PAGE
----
1988 was an epic year. Not only were the movies “Die Hard”, “Coming to America” and “The Naked Gun” released, but according to Wikipedia, IRC was invented. A tried-and-true technology, constantly reincarnated in similar (perhaps inferior?) forms, IRC is a superb communications hub for a company because it affords so many things:
- Everyone can chat about coding, operational concerns, and the weird things non-engineers do.
- Folks can be connected if working remotely.
- You can store a record of those conversations, events and actions to create an “institutional memory”.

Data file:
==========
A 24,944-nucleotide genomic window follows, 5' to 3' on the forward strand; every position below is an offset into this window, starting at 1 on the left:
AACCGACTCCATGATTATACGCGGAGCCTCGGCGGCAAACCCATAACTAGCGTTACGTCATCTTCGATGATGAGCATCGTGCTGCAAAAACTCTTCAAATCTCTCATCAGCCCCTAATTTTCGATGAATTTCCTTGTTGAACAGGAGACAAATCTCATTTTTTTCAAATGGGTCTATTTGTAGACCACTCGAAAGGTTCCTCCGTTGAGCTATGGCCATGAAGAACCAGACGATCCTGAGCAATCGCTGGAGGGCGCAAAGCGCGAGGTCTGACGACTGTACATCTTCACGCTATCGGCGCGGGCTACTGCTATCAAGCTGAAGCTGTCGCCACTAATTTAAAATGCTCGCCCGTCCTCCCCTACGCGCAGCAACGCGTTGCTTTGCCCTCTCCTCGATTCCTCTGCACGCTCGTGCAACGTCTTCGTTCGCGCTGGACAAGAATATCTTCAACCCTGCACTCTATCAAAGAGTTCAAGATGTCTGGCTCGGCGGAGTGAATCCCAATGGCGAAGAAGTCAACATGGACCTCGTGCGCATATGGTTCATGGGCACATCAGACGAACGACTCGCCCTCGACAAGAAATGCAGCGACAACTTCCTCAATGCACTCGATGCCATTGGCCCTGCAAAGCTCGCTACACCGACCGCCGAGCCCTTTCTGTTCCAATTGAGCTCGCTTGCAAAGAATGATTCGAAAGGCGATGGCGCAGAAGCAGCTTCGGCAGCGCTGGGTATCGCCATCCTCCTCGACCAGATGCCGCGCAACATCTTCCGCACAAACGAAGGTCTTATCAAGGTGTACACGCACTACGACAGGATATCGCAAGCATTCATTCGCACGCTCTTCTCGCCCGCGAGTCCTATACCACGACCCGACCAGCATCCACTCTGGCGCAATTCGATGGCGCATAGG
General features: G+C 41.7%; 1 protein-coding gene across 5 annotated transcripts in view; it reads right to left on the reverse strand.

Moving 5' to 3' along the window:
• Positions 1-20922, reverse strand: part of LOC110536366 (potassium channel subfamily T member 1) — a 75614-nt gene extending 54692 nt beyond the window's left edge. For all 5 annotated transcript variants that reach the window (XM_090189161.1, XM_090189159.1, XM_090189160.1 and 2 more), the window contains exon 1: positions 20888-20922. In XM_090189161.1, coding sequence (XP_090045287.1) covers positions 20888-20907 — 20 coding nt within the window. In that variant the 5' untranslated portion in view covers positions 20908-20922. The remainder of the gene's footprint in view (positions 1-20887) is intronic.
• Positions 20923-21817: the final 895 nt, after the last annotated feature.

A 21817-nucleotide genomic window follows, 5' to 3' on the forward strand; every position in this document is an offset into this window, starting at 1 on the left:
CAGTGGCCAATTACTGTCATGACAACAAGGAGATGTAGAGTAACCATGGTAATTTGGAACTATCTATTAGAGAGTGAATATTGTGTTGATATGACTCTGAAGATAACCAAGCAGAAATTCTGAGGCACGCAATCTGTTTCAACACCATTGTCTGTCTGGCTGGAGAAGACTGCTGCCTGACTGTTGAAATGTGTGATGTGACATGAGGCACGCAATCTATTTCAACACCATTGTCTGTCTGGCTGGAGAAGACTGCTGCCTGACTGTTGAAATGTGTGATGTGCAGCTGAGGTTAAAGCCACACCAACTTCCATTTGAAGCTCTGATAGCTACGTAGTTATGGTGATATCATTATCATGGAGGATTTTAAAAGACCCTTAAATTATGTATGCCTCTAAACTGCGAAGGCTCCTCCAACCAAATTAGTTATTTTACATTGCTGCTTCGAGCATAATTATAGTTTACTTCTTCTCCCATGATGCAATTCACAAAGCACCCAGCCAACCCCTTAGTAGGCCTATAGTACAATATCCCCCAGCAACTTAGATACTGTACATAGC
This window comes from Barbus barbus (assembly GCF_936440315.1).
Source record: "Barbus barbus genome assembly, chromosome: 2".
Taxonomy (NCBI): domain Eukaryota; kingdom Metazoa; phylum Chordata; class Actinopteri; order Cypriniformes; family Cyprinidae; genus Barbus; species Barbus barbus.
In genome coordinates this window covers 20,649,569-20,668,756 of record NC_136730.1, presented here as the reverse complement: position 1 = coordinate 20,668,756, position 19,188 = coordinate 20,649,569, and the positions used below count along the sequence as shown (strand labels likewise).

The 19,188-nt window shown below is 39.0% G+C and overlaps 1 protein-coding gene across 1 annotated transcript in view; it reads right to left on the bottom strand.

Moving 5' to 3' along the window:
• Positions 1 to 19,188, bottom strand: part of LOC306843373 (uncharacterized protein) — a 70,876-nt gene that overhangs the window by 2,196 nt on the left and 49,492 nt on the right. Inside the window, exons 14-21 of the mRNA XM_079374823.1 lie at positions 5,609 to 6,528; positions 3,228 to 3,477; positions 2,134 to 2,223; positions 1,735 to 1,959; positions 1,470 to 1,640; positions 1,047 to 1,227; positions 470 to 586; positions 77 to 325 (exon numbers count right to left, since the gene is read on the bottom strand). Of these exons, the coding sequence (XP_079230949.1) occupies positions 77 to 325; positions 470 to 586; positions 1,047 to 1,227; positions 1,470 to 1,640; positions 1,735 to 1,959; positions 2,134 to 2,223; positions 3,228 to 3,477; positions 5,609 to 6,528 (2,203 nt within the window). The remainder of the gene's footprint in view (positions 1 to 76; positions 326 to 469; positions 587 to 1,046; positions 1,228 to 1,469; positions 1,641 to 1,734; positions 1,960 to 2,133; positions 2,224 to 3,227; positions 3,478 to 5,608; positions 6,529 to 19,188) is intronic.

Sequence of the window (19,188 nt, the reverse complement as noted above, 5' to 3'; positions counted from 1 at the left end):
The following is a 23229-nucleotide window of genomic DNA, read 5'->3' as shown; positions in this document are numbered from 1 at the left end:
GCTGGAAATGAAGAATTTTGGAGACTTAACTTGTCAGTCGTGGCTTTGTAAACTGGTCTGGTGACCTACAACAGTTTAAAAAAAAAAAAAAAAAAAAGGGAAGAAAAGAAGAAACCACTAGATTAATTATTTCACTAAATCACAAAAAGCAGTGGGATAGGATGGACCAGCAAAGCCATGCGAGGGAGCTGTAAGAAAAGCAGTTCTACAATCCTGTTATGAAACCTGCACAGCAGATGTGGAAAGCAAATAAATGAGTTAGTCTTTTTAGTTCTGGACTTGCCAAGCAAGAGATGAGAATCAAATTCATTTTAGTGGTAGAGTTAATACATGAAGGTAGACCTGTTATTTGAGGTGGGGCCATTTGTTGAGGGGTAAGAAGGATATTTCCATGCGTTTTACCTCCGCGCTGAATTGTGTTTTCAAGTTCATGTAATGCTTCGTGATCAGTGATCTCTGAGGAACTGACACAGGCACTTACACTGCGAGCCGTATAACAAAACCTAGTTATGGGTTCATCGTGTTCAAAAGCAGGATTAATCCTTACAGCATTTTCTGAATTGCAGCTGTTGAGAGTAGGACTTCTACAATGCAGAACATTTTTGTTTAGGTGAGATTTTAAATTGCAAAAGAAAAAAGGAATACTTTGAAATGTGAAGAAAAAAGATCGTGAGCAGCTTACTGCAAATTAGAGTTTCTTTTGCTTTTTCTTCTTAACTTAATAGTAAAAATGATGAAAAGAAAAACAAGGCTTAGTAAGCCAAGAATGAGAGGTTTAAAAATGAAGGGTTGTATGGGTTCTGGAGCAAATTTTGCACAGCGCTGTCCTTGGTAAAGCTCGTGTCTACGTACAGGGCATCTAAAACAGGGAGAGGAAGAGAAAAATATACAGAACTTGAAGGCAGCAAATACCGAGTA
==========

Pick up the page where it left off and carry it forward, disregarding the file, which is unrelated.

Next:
- Bots (computer programs) can join the chat rooms to do our bidding.
The last point is sometimes under-appreciated, because IRC can then become a “networked command line”. To that end we’ve hooked up our epic Deployment Manager
and a few other services as IRC bots. These bots keep us informed about our continuous deployments and the state of the production systems, and allow us to quickly and easily react to any situation. Writing IRC bots is a virtuous activity
Our bot lineup includes:
- “DM”: (Deployment Manager) Build breakage/fixes, deployments, roll backs, service instance bounces and leadership changes.
- “RS”: (Report Service) Notifies us of operational reports that need our attention.
- “ESP”: (Esper Service) Exception alerting and clearing, live site stats.